Table of Contents
Depression is a common disorder and is a leading cause of disability worldwide. Depression results from a complex interaction of social, psychological, and biological factors.
Diet has been one area that has been suggested in playing a role; from potential for exacerbating symptoms to being a treatment. And while some associations have been noted, many claims far exceed what (little) evidence exists.
Online it is common to see people claiming certain diets can treat depression or that certain foods will improve outcomes. However, does the evidence match such claims?
In trials that have been published on diet-depression, there has been considerable media attention and fanfare around some results. For example, the SMILES trial published out of Australia. However, some have raised considerable concerns about the interpretation of such findings.
In this episode, clinical psychologist Dr. Nicole Lippman-Barile is on the podcast to discuss what we currently know about diet and depression, what issues exist with current studies, and why many nutrition-mental health studies are being incorrectly interpreted.
Nicole Lippman-Barile, Ph.D.
Dr. Nicole Lippman-Barile, PhD is a licensed clinical psychologist that specializes in Cognitive Behavioral Therapy (CBT) and the treatment of OCD and compulsive disorders, as well as anxiety and depressive disorders. She has a doctorate in Clinical Psychology.
Dr. Lippman-Barile has an interest in understanding the diet-mental health relationship and communicating the research abouth this accurately to the public.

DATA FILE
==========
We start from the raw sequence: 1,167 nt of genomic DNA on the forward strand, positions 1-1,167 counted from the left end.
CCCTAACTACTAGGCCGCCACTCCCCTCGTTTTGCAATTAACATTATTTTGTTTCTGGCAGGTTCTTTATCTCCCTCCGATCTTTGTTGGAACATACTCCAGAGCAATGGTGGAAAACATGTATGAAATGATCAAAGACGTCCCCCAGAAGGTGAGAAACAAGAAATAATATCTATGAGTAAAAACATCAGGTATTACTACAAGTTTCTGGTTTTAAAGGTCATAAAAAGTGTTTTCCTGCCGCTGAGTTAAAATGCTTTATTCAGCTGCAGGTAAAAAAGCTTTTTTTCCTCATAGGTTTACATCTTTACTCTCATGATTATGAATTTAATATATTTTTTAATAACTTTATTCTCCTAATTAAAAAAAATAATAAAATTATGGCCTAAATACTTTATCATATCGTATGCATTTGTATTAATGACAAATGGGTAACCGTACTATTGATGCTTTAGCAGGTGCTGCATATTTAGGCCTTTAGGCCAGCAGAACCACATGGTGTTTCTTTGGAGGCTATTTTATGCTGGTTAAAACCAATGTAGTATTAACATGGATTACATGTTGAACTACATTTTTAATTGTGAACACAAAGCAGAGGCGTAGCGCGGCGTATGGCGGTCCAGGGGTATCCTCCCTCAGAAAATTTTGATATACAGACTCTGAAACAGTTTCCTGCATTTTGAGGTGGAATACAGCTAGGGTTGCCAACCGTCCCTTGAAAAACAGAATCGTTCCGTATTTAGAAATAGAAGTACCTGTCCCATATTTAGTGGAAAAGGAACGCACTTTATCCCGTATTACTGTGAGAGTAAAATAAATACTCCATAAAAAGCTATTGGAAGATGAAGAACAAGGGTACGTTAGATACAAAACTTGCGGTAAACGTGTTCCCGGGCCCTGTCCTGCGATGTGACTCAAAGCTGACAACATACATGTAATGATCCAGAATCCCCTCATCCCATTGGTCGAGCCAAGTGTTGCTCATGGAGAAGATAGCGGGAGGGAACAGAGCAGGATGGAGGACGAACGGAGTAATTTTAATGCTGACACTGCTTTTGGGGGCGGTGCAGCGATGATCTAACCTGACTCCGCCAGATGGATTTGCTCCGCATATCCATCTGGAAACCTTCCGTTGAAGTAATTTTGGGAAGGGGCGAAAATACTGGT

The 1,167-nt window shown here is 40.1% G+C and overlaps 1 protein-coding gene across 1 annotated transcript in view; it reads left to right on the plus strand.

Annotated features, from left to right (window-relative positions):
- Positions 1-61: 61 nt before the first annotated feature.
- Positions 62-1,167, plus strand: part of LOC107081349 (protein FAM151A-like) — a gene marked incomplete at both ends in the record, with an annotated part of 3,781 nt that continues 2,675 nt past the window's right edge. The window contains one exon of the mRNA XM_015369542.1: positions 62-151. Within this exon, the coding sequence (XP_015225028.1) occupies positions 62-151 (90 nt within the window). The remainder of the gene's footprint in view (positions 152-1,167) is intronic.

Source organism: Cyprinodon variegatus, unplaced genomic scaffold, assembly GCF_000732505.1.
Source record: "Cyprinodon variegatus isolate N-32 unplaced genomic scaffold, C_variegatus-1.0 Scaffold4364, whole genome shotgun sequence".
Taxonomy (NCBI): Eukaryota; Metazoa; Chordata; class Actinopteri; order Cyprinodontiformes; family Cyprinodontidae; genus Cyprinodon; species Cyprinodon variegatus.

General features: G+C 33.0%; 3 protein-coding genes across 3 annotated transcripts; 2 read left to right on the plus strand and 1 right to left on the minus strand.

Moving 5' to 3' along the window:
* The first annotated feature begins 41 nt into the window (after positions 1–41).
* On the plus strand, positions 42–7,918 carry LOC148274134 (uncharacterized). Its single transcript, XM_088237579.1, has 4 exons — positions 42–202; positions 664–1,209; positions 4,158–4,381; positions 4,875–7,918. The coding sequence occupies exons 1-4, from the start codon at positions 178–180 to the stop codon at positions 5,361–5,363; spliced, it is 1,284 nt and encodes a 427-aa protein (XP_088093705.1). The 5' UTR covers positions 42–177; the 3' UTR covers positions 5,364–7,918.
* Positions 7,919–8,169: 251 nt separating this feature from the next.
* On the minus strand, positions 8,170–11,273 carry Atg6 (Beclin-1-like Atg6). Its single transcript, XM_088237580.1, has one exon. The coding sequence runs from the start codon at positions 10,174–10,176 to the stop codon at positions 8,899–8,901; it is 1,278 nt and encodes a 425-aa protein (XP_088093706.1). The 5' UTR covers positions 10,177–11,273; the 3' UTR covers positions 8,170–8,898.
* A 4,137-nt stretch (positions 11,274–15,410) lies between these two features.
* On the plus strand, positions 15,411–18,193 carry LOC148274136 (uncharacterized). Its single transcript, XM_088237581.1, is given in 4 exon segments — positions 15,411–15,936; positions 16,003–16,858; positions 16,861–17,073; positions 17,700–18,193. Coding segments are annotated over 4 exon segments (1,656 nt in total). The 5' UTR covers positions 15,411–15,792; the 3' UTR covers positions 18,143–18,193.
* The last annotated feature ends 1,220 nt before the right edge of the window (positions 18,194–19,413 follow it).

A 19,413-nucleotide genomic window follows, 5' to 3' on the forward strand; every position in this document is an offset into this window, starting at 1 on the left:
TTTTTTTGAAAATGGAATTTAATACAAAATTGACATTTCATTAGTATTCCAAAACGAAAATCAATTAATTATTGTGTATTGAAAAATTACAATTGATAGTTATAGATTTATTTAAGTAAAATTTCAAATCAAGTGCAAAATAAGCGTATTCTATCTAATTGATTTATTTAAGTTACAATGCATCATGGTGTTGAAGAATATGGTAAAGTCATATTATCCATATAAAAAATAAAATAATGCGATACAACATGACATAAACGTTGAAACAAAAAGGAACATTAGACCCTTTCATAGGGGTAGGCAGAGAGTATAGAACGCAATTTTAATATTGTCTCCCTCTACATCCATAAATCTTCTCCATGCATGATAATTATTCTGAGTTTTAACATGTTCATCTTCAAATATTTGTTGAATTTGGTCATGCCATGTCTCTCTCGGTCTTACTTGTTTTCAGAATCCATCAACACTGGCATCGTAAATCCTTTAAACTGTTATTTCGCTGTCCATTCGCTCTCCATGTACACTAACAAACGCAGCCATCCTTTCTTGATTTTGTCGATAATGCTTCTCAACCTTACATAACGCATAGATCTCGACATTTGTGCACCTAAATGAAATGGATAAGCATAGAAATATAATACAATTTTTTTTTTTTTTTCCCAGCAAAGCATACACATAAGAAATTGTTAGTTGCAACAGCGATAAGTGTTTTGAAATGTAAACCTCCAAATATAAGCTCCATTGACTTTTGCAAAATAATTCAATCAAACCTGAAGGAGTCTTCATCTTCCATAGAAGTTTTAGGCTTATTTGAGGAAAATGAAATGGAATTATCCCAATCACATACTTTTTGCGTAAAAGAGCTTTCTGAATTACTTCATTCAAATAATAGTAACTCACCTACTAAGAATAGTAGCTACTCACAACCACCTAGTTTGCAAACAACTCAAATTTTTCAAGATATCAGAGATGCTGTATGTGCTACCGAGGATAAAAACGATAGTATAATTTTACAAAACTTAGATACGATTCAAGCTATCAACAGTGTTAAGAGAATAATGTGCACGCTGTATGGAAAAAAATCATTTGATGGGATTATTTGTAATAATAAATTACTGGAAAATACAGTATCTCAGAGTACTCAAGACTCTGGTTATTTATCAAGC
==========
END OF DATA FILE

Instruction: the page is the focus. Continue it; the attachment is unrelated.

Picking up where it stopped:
She has a private practice located in New York, where she offers telehealth and in-person individual sessions.
Dr. Lippman-Barile is (reluctantly) active on social media and makes content about the psychology of misinformation to help others discern between accurate scientific information and more pseudoscientific thinking, as well as research about the diet-mental health relationship.
- Effect Sizes: Opie Systematic Review
- Predictors of Success in Depression Research
- Behavioral Activation
- Implications of BA for Evaluating Nutrition Interventions
- Are The Benefits in Diet Trials Actually Down to Diet?
- SMILES Trial
- Opie et al., 2015 – The impact of whole-of-diet interventions on depression and anxiety
- Firth et al., 2019 – The Effects of Dietary Improvement on Symptoms of Depression and Anxiety: A Meta-Analysis of Randomized Controlled Trials
- Jacka et al., 2017 – SMILES Trial
- Bayes et al., 2022 – AMMEND Trial
- Molendijk et al., 2018 – Diet quality and depression risk: A systematic review and dose-response meta-analysis of prospective studies
- Dr. Lippman-Barile’s website: feedyourmental.com
- Instagram: @feedyourmental
- Sign-up to the Sigma Synopsis, to receive our free weekly emails.
Detailed Study Notes
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